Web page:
Humidity in grow rooms is the most complicated part of designing indoor plant environments, and if the design assumptions did not account for the amount of water vapor that will be present in the air, ideal humidity levels cannot be reached.
Further complicating the issue, if a cultivator simply adds stand alone dehumidifiers to reach a specified humidity, it’s possible that the air conditioners in the space are not large enough to manage the waste sensible heat produced by the additional dehumidifiers.
Maintaining ideal humidity levels is a crucial part of achieving a perfect climate for indoor cultivation. There are so many different types of systems that can be applied, and it’s important that the components of the climate control system work together.
It can become very costly to modify climate control systems after the fact, and may cause higher energy usage than system that was properly designed to begin with. Proper sizing of climate control systems at the very beginning of construction is critical, and it’s extremely important to engage with a qualified, experienced design professional like Surna to identify the loads in the facility and ensure that systems are properly sized at the outset in order to maintain optimal conditions for plant growth.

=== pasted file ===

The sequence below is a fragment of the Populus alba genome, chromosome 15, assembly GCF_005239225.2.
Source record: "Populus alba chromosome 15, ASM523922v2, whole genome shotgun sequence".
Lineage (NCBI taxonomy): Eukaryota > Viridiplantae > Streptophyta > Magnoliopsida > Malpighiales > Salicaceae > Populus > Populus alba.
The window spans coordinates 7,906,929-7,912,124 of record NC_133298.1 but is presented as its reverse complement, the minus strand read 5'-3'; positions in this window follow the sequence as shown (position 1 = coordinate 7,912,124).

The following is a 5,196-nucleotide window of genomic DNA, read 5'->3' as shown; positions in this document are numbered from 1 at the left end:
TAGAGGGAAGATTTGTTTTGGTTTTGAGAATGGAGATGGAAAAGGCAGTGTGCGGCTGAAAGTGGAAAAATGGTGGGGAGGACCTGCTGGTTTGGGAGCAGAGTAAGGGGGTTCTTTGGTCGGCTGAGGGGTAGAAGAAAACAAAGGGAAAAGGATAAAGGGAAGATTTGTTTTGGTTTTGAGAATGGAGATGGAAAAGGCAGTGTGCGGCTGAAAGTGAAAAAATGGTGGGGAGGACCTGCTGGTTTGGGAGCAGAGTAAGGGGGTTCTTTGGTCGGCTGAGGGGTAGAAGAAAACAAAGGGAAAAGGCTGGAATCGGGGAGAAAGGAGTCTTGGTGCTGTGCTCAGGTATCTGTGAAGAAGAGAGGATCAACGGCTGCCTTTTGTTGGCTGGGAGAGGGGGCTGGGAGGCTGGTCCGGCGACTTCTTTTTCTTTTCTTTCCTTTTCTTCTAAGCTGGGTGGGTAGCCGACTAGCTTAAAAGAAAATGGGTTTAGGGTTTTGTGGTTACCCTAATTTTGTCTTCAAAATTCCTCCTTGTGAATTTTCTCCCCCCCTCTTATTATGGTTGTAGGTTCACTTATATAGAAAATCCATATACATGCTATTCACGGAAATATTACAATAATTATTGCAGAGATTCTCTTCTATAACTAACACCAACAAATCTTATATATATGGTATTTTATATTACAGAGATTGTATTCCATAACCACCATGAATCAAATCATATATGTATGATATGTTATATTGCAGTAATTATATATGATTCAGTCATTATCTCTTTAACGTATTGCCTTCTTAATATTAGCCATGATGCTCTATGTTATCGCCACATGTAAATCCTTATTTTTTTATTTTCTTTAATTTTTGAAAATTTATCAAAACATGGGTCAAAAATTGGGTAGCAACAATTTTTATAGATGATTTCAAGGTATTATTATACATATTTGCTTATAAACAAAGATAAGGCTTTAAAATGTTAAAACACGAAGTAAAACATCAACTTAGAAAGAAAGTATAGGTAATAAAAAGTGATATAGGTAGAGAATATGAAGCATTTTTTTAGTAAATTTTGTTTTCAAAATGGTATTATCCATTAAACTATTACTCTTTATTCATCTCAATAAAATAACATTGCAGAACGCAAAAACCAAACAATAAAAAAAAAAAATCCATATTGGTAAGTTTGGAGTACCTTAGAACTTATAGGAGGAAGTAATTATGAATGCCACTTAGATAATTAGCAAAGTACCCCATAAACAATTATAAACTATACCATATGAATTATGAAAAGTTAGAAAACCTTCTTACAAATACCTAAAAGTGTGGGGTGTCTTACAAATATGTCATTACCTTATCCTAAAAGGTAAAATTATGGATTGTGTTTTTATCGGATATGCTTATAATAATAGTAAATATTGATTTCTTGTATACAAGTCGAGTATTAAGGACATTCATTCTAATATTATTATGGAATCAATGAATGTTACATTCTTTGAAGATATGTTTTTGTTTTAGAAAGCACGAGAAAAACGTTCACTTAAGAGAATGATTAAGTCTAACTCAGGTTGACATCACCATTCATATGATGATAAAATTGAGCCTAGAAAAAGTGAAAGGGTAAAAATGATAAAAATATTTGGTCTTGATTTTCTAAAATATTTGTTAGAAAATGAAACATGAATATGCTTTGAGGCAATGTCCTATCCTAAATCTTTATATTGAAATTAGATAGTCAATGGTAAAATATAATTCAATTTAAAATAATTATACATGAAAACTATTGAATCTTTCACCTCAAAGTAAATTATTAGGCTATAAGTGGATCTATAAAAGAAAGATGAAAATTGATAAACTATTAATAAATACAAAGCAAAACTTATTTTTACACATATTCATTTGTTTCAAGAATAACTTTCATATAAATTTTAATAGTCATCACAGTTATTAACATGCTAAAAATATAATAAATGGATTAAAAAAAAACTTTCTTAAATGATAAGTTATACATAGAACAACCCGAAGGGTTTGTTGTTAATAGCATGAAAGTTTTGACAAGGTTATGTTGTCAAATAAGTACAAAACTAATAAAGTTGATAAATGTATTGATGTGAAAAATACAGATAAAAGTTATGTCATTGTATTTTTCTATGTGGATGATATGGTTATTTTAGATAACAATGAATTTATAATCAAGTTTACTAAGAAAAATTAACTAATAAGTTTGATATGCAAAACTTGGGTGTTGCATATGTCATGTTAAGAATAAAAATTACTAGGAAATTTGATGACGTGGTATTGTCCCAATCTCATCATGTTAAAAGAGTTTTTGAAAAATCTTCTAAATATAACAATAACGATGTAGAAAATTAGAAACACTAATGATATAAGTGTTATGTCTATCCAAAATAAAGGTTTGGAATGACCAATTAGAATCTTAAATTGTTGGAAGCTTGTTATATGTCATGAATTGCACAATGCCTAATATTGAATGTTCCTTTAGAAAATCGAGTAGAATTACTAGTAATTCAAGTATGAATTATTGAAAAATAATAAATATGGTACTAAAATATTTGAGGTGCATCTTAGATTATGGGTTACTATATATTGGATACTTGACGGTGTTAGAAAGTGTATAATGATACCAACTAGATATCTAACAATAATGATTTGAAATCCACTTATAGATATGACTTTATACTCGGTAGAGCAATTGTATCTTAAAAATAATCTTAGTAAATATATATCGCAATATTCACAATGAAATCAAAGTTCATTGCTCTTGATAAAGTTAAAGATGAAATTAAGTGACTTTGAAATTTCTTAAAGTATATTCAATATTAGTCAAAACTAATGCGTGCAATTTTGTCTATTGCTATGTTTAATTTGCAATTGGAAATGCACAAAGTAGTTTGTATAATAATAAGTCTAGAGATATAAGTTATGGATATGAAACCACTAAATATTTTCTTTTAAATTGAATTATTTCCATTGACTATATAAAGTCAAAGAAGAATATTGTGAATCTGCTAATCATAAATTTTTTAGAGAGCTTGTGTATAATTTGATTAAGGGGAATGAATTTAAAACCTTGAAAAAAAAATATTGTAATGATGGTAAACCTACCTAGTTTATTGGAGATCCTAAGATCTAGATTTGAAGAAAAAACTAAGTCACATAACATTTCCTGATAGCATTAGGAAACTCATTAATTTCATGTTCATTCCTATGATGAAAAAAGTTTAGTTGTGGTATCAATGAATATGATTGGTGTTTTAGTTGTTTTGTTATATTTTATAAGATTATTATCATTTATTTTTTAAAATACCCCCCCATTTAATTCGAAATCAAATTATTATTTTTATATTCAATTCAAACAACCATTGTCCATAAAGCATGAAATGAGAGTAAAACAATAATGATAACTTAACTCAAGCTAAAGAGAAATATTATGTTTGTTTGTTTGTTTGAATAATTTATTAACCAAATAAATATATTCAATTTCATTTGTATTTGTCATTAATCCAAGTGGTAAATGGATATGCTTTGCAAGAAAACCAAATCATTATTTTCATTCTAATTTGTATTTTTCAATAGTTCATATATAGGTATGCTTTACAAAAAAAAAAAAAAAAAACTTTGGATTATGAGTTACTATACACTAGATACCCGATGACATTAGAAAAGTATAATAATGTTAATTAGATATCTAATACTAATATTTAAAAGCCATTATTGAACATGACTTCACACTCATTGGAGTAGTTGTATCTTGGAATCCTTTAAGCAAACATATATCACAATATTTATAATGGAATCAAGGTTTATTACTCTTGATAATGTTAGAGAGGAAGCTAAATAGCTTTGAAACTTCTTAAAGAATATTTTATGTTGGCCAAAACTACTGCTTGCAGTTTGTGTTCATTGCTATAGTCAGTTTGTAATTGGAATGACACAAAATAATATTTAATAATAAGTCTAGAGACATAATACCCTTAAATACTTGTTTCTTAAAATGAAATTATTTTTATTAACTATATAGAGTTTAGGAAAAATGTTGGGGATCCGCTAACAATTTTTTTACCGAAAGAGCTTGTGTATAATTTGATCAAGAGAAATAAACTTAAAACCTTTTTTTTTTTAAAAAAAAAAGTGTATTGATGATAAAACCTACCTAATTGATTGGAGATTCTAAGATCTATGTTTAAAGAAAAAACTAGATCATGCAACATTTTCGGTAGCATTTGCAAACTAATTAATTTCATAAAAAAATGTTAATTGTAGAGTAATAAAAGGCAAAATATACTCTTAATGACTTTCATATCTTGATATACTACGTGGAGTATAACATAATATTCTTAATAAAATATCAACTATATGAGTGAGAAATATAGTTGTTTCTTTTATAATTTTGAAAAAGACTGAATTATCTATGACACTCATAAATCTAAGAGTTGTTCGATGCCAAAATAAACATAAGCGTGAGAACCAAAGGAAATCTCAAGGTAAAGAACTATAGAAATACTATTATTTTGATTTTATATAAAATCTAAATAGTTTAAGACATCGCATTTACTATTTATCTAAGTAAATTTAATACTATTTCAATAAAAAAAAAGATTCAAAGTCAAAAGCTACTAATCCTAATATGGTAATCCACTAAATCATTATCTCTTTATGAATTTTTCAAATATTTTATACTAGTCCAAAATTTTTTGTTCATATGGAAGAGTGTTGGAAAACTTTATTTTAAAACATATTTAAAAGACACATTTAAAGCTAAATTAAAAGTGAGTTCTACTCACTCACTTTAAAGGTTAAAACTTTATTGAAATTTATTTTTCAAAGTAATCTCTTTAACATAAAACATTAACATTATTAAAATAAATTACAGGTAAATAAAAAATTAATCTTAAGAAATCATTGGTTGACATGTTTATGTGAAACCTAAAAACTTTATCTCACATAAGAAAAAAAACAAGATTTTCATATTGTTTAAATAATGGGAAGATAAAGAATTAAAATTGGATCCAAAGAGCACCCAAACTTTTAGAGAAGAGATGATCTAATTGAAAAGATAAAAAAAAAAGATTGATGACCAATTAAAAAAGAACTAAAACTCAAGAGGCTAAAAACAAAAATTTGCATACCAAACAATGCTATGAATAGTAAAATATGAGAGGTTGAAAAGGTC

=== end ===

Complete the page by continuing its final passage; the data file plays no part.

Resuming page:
Before making changes in your facility such as adding plants or canopy square footage, increasing lighting wattage, or increasing irrigation volume, double check with your mechanical system designer first, as this could cause your existing system to fall behind and fail to meet setpoints.